Too much of any food isn’t great for anyone or any body, and there are foods that your dog should never eat, even in the smallest quantity. These include: chocolate in any form; macadamia nuts; grapes and raisins; coffee; garlic and onions; alcohol; and foods containing xylitol. It’s important to note that this is not a definitive list. If you have any doubts about feeding your dog something or if you suspect that they’ve already eaten a potentially toxic ingredient, seek emergency care immediately.

Equally important as what your dog eats is how they eat and digest. If you’ve ever found yourself in a stare down with the last slice of pepperoni with extra cheese, I get it. Pop an antacid, swear you’ll never eat pizza again, and repeat the process the next month. While bloating in humans is a lot easier to get over, it can be a much more serious issue for your dog. Bloating occurs when your dog’s stomach fills with gas. Too much accumulation of gas or liquid can cause their stomach to rotate, which can lead to Gastric Dilatation-Volvulus (GDV), a life-threatening condition. The increased pressure of this buildup can cut off blood flow to the stomach and rupture its wall, as well as inhibit breathing, resulting in systemic shock and potentially fatal consequences without emergency treatment.

On its own, bloat can be painful. When it becomes GDV, the results can be lethal. Pups with broader chests, older dogs, those that eat or drink too quickly, and certain breeds may be at higher risk, but it’s critical that you know the warning signs since any dog can experience bloat. These include: a swollen or hard abdomen; restlessness; excessive drooling; “unproductive” vomiting (meaning, retching with nothing being expelled); and labored breathing.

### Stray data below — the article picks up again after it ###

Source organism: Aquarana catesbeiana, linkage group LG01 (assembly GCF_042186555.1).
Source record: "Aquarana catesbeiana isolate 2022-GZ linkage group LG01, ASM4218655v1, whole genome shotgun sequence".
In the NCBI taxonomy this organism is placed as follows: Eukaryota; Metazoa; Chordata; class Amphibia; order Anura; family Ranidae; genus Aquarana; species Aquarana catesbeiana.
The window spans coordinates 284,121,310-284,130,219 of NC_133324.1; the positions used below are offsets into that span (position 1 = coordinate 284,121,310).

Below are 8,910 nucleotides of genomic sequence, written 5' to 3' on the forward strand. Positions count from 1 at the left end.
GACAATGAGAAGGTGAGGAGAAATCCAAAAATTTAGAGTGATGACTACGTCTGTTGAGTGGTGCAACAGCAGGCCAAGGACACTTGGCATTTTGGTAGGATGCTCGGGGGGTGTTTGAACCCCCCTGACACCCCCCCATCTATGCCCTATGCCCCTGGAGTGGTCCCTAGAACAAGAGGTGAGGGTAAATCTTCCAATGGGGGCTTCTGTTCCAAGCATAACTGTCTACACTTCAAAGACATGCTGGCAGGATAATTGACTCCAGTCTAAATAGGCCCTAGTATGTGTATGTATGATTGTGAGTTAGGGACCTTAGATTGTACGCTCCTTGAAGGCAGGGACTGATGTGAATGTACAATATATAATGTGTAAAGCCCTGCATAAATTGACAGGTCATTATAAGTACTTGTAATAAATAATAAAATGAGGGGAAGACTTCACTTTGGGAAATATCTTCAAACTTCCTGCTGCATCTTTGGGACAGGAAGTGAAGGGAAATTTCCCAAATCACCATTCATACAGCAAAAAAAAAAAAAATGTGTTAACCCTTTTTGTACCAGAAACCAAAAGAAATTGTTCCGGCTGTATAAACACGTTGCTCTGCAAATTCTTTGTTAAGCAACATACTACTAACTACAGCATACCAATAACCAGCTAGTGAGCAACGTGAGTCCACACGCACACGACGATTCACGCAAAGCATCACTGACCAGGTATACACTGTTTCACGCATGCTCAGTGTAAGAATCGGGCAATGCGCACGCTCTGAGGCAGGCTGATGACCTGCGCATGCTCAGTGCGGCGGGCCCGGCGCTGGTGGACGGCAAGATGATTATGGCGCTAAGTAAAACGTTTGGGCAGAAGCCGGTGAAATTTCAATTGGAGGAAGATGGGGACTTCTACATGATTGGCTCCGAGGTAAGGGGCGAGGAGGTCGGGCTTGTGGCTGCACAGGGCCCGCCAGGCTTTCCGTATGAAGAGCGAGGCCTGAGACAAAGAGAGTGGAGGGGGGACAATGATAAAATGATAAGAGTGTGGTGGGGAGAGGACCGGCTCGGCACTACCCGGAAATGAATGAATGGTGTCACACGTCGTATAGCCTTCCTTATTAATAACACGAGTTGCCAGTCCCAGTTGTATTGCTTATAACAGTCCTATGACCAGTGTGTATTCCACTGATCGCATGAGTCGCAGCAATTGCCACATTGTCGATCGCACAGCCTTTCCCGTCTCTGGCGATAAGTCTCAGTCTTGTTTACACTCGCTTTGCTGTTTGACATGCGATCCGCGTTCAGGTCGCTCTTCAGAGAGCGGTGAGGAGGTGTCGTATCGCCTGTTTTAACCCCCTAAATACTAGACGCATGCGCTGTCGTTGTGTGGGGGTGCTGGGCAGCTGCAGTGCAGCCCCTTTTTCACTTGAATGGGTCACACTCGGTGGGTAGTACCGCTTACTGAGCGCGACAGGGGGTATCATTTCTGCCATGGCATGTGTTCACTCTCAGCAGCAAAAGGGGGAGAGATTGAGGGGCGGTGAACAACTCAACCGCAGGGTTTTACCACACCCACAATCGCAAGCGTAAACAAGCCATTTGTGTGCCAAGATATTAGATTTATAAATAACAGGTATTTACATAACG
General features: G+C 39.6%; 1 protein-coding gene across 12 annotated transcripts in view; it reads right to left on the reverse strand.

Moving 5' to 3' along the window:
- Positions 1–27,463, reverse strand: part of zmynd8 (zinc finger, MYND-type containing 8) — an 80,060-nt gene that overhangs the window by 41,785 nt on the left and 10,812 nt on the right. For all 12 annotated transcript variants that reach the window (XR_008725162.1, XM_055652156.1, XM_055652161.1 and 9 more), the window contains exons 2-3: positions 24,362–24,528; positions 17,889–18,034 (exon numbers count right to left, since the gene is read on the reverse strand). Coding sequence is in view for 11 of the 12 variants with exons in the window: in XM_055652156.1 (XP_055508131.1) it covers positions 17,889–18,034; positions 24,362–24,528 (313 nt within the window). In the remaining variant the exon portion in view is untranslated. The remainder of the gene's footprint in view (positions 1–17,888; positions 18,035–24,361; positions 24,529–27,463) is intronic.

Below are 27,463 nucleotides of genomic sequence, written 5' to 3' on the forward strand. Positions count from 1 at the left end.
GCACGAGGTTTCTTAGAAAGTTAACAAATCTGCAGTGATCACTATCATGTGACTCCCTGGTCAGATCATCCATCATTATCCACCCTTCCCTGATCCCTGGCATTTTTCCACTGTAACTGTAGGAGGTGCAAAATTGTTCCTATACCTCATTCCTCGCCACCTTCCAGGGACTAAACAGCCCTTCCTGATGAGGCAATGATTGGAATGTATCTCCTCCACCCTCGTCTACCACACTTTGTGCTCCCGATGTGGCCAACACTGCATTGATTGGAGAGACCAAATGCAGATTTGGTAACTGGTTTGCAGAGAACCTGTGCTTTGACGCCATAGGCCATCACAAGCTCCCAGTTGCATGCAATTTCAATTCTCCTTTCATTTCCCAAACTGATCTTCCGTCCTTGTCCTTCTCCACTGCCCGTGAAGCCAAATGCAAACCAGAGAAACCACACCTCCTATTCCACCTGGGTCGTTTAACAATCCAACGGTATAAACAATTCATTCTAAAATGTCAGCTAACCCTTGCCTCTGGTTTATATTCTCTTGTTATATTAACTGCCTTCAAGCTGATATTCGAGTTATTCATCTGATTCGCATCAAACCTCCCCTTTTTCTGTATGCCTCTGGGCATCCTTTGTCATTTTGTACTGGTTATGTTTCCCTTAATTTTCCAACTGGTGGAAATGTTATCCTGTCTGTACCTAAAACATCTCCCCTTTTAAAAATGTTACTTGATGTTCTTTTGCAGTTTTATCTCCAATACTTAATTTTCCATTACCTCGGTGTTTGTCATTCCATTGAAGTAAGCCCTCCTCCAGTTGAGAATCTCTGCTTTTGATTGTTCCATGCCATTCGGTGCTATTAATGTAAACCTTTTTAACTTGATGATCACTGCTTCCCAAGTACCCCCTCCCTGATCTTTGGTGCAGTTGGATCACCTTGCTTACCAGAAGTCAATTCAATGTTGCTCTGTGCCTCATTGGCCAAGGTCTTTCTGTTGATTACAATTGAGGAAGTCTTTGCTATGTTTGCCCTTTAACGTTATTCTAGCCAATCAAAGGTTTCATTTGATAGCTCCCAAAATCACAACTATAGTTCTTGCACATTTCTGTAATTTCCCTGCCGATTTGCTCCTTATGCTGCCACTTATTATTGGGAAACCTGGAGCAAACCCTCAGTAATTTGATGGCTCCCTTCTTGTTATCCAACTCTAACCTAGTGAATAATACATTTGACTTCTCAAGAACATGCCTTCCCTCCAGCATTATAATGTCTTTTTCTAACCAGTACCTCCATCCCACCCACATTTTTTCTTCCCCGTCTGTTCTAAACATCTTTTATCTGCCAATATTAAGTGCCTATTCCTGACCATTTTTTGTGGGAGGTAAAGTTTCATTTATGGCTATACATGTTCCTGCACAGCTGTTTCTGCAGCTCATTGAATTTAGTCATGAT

Breaking their food consumption down into two separate mealtimes and serving in a bowl on the ground, rather than an elevated dish, can help decrease the risk.

Even the most vigilant pet parent can’t always prevent their dog from getting into foods that they shouldn’t be eating. If your pup eats something that you suspect may be toxic, immediately contact your vet for or call a pet poison control (the FDA recommends Pet Poison Hotline: 855-764-7661) for emergency care.

Bonding Through Care

Caring for your pup in the summer can sometimes require a little more sweat. Because they can’t always communicate their exact needs to us, it’s important to give our dogs some extra TLC to deal with the extreme temperatures and critters that summertime brings. A bit of special care now means preventing serious issues from emerging later. So, whether it’s beach time bonding or naps with the A/C on high, I wish you and your pets a safe and happy summer!